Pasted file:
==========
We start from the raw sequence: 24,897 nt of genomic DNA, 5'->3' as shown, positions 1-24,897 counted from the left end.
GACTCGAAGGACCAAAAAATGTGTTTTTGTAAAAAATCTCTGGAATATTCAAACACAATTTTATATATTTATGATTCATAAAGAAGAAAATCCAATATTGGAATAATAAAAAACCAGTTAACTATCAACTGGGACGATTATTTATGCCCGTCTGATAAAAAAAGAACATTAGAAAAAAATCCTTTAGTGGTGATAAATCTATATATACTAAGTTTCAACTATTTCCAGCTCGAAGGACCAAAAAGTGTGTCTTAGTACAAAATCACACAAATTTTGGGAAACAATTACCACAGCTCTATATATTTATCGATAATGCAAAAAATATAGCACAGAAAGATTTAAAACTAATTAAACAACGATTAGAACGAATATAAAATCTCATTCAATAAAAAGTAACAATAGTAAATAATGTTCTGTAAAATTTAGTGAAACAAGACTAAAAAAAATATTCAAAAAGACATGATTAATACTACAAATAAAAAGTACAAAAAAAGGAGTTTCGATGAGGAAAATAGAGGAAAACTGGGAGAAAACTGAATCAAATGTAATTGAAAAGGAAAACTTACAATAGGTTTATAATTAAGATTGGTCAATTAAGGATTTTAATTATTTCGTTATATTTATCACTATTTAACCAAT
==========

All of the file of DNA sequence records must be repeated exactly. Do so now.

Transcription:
We start from the raw sequence: 24,897 nt of genomic DNA, 5'->3' as shown, positions 1-24,897 counted from the left end.
GACTCGAAGGACCAAAAAATGTGTTTTTGTAAAAAATCTCTGGAATATTCAAACACAATTTTATATATTTATGATTCATAAAGAAGAAAATCCAATATTGGAATAATAAAAAACCAGTTAACTATCAACTGGGACGATTATTTATGCCCGTCTGATAAAAAAAGAACATTAGAAAAAAATCCTTTAGTGGTGATAAATCTATATATACTAAGTTTCAACTATTTCCAGCTCGAAGGACCAAAAAGTGTGTCTTAGTACAAAATCACACAAATTTTGGGAAACAATTACCACAGCTCTATATATTTATCGATAATGCAAAAAATATAGCACAGAAAGATTTAAAACTAATTAAACAACGATTAGAACGAATATAAAATCTCATTCAATAAAAAGTAACAATAGTAAATAATGTTCTGTAAAATTTAGTGAAACAAGACTAAAAAAAATATTCAAAAAGACATGATTAATACTACAAATAAAAAGTACAAAAAAAGGAGTTTCGATGAGGAAAATAGAGGAAAACTGGGAGAAAACTGAATCAAATGTAATTGAAAAGGAAAACTTACAATAGGTTTATAATTAAGATTGGTCAATTAAGGATTTTAATTATTTCGTTATATTTATCACTATTTAACCAAT